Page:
Indeed, St. John Paul II made that clear in Redemptoris Mater (On the Blessed Virgin Mary in the Life of the Pilgrim Church): "eing a mother constitutes more than simply caring for ‘bodily needs,’ but should also be concerned for the salvation and moral life of children … and spiritual life directed toward heaven. This type of maternity can be described as spiritual motherhood."

Nurturing this Divine life "should first and foremost be done for a priest because he is the primary instrument that gives us grace through the sacraments," Father Aytona said.

Ultimately, through spiritual maternity, the Church benefits.

Father Gary Selin, formation adviser and professor of theology at St. John Vianney Theological Seminary in the Denver Archdiocese, points out that St. John Vianney, the patron of parish priests, said that when the ministerial priest is strong, many souls are saved. "He’s basically saying when the spiritual mothers are praying for the sanctification of priests, they’re benefitting the whole body of Christ," Father Selin said.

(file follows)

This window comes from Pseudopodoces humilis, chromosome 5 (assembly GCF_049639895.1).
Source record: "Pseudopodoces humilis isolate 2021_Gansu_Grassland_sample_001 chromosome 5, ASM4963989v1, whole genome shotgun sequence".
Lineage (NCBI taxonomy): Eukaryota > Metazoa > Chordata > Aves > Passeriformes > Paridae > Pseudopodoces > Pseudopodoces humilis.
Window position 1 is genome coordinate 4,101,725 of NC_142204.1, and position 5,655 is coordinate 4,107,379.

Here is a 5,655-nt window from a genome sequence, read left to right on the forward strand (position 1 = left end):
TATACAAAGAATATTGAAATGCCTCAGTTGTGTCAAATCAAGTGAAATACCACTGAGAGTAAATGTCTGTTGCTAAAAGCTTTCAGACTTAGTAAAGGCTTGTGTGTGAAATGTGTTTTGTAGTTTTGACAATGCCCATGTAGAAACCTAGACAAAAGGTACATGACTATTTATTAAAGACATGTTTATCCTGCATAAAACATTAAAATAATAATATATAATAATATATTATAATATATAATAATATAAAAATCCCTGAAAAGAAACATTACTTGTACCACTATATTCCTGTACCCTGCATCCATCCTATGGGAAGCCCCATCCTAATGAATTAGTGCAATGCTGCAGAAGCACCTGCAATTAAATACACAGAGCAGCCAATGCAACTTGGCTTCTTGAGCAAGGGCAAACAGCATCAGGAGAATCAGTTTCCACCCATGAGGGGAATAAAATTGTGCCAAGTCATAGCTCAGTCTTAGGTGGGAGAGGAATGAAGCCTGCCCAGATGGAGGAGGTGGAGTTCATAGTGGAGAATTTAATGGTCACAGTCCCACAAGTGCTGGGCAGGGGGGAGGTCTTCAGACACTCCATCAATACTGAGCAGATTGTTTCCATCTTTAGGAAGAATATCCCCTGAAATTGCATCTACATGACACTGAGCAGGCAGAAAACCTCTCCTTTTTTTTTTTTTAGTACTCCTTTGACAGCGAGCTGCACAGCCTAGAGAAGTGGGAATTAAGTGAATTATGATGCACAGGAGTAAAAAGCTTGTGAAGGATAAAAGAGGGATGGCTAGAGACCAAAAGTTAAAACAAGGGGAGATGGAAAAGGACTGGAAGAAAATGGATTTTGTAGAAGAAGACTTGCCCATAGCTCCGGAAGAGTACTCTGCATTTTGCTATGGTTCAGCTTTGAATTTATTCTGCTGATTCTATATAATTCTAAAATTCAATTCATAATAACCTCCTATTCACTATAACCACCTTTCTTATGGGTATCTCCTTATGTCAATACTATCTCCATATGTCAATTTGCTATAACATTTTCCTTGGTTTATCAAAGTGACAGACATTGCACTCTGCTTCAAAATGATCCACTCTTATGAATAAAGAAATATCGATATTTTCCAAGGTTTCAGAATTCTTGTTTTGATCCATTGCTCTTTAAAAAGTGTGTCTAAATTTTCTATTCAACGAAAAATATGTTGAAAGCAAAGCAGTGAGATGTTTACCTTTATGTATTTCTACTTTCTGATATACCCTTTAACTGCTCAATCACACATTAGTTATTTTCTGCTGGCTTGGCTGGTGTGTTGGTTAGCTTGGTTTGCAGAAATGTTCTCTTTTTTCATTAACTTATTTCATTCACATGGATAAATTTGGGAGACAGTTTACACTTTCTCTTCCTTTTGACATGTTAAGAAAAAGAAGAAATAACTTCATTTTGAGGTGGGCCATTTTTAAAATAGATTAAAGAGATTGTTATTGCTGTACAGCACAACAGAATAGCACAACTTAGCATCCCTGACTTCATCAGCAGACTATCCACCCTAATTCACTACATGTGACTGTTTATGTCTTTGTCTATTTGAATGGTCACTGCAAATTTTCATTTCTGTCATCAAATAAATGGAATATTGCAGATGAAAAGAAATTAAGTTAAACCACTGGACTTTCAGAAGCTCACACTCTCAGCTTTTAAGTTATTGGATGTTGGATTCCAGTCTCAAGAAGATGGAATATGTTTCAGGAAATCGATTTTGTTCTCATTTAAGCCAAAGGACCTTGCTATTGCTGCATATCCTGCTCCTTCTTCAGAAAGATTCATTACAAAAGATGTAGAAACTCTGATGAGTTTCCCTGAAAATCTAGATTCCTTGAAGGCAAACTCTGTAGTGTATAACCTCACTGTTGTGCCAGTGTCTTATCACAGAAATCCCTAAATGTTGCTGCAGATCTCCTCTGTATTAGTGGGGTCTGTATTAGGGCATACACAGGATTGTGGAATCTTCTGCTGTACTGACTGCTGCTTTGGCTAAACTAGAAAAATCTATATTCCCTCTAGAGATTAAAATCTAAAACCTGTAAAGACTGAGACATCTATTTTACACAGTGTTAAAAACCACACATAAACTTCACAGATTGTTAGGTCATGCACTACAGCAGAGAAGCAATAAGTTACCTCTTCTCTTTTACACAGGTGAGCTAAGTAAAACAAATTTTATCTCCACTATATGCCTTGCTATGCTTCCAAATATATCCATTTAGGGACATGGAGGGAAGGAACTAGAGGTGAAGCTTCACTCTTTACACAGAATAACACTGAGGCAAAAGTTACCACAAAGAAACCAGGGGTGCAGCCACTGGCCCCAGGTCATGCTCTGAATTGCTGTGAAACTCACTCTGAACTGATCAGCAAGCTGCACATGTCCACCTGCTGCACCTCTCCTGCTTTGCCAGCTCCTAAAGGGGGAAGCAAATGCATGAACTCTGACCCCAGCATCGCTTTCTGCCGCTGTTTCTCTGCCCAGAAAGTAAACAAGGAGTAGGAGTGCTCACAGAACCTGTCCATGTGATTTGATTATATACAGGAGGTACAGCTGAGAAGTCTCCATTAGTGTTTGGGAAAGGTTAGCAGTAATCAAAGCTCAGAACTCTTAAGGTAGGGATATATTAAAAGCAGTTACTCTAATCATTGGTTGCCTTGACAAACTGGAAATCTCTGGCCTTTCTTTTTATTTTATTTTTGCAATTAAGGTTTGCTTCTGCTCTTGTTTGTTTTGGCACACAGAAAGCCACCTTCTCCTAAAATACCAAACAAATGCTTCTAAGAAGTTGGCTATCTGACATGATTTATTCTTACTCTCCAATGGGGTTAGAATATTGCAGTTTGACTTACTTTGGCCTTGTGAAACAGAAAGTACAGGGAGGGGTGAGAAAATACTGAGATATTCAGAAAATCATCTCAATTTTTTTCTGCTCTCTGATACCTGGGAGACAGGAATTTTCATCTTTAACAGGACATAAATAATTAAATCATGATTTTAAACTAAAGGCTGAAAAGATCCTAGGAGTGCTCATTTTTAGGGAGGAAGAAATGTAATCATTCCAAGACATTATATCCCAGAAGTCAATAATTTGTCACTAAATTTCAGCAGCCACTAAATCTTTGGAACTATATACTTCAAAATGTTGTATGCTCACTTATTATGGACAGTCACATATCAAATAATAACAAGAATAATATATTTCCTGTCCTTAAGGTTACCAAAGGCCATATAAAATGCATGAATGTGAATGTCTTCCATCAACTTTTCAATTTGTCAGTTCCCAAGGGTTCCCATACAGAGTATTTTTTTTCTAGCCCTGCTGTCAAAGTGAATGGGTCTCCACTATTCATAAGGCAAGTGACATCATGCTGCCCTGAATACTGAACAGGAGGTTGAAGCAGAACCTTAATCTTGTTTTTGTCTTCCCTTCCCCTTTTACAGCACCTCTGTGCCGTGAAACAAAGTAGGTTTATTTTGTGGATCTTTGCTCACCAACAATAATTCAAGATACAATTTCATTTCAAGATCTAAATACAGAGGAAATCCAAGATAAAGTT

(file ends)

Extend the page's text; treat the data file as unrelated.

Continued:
In 2008, Father Selin became aware of the spiritual-maternity document from the Congregation of the Clergy. Around that time, several women were interested in gathering on a regular basis to pray for priests. Thus began a group for spiritual motherhood in Denver.

The spiritual mothers praying for priests in the archdiocese now number more than 25 women.

Father Selin says that women are called to this ministry: "The Holy Spirit will call those whom he wishes in this group. People approach me."